The entire cast, including Oliver Platt as Keener’s flawed but funny husband and Ann Morgan Guilbert as the elderly neighbour, take to their roles perfectly lending the film a very natural and believable feel.
While the film has it’s share of drama it is always very understated and the laughs are regular. In case you hadn’t realised yet I really liked Please Give; its got great actors doing great acting with a great script.
This film is good.
Eek there’s loads of film out today so let’s cut to the chase.
This looks bad. So far I’ve only seen a short clip on Friday Night with Jonathan Ross and that was bad. Normally they show the best clips to try and promote the film so it doesn’t bode well really. But if you want to see Ashton Kutcher and Katherine Heigl play killers in suburbia being stalked by killers or some such nonsense go ahead. The only good thing to come out of this movie is vouchers for Thorpe Park. Oh dear, I’ve sold out.
Based on a mediocre sketch from Saturday Night Live that most of the UK won’t have seen I don’t see this doing too well. It’s a shame as the cast involved are all very funny and the film may be quite good. It porbably isn’t though. Better than Killers at least.
Our Family Wedding
It’s a race based comedy in which an African American and Mexican-American get married and all sorts of hilarious things happen that stem from their families being different races. Not really sure who they’re aiming this film at but I won’t be going for fear of laughing and looking racist. I worry.
This is one film that needs to sort out it’s poster art. For a long time I was convinced this was a crappy art house film with a big message but with a bit of reading I can see I was wrong. This looks to be a comedy of the actually funny variety and stars one of our favourite actresses, Catherine Keener. Go see it, don’t let the bad publicity attempts put you off.
I’ve heard from trusted sources, they like Scott Pilgrim, that this film is OK and nothing more. What I can tell you besides that is that this is a British comedy filled with British actors presumably being very British. A hitman tries to retire but a beautiful thief may change his plans. I guess she succeeds or we’d have no film.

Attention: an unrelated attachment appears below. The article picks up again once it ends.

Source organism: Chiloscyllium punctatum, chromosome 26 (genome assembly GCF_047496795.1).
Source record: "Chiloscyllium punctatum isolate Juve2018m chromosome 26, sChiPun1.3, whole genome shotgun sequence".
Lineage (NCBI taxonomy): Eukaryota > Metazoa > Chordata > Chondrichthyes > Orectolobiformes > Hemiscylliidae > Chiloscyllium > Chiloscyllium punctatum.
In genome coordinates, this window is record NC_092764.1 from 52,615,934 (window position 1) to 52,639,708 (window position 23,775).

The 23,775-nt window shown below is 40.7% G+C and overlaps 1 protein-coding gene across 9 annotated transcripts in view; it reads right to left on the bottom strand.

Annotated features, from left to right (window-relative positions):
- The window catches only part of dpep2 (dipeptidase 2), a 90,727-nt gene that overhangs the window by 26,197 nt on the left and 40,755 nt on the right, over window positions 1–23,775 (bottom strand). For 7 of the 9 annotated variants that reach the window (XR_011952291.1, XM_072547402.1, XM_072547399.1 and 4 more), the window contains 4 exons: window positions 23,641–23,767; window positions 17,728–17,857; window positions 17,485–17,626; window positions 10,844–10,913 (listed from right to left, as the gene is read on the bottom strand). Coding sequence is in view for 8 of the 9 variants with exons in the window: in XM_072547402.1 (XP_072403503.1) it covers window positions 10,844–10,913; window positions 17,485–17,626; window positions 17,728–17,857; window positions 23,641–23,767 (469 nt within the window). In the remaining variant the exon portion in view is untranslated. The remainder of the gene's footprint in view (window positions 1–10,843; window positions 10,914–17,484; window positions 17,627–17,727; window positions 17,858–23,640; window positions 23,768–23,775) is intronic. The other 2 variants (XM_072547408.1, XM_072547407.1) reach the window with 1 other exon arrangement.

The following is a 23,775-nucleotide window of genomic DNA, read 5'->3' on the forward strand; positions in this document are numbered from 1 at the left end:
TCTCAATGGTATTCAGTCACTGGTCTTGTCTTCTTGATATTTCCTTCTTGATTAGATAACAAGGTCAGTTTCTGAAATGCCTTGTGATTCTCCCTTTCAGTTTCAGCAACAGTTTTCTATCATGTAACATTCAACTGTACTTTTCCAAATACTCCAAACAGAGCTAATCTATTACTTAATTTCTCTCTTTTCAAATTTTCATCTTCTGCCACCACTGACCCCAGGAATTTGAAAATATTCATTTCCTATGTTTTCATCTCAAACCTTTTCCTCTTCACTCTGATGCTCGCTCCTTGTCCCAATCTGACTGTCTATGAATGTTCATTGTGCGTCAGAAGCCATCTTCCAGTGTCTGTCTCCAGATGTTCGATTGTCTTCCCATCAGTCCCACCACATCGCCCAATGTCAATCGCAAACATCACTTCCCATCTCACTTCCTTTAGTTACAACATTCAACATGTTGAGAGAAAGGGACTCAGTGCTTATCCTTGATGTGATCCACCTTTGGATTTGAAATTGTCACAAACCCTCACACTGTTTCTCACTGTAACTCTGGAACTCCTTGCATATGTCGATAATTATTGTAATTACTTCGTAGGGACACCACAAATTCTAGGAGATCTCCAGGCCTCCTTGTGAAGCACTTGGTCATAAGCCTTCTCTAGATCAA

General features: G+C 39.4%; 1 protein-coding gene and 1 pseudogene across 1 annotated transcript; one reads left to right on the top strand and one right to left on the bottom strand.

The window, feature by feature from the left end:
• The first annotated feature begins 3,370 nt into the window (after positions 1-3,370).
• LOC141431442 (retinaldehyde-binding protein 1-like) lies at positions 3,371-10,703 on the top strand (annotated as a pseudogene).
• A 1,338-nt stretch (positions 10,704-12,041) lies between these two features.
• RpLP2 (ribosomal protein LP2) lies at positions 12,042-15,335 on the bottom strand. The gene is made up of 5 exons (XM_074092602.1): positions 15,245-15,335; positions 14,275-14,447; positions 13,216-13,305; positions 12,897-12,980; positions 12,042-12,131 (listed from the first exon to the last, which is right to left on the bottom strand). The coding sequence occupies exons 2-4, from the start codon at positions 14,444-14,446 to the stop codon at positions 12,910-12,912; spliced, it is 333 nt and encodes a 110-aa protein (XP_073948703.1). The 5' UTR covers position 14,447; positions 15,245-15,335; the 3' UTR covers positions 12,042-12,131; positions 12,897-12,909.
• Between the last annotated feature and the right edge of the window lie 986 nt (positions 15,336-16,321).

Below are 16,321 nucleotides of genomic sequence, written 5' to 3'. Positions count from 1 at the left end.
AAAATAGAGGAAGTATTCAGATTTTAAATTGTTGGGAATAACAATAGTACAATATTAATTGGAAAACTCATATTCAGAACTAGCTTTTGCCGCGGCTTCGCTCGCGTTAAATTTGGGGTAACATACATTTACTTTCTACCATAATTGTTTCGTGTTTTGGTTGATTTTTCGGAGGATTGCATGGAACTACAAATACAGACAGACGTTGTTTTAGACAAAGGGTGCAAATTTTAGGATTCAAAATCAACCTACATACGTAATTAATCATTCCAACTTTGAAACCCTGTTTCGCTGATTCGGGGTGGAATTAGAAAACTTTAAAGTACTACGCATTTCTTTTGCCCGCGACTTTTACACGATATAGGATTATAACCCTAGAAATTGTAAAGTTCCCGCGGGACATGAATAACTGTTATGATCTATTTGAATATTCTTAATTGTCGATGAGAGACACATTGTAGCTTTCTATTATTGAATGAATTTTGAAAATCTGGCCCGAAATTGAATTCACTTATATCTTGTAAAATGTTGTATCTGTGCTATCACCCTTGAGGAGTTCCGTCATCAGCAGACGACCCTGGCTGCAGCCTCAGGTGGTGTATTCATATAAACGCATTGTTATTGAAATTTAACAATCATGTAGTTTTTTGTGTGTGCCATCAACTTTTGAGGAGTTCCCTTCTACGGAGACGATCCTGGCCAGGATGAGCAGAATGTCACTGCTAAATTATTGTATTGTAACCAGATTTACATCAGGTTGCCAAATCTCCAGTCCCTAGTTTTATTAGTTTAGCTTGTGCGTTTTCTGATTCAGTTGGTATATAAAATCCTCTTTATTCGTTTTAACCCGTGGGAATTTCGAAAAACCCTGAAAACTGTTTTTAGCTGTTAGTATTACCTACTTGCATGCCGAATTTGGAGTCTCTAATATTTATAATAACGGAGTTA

Ajami (limited release)
An Oscar nominated Israeli film following five stories acted out by non-professional actors. Something I really should see but likely won’t. Bad me.
Hierro (limited release)
A Spanish horror about a woman who’s sun goes missing. Go see it or wait two years for an American adaptation I am oh so cynically predicting.
Wild Grass (limited release)
A French comedy about a missing wallet… or something. I like French comedies, who’s going to take me?
Catherine Keener is not exactly someone you would describe as “up and coming” as she has been appearing in films for over twenty years and was nominated for Oscars for her roles in Being John Malcovich and Capote. Despite her long career and award recognition I still feel Keener deserves a bit more praise.
What has brought her to my attention were her roles in last year’s Synecdoche, New York and the brilliant but difficult to watch An American Crime which I saw just a few weeks ago. In An American Crime Keener plays a seriously disturbed mother who ultimately commits some pretty foul acts against a pre-Juno Ellen Page. Despite playing such a despicable character Keener brought humanity to a role than otherwise would have been impossible to relate to.
Catherine Keener doesn’t limit herself to just roles in difficult films, Synecdoche being brilliant but lots of hard work, as she has recently been in lighter fare such as The 40 Year Old Virgin and Percy Jackson and the Lightening Thief. For years Keener has been for me one of many actresses who seems to be in every film yet whose name I can’t remember, but no more.
Catherine Keener is simply a great actress who hopefully one day will be talked of in the same way as Meryl Streep is now. Ignoring the horror of Julie & Julia that is.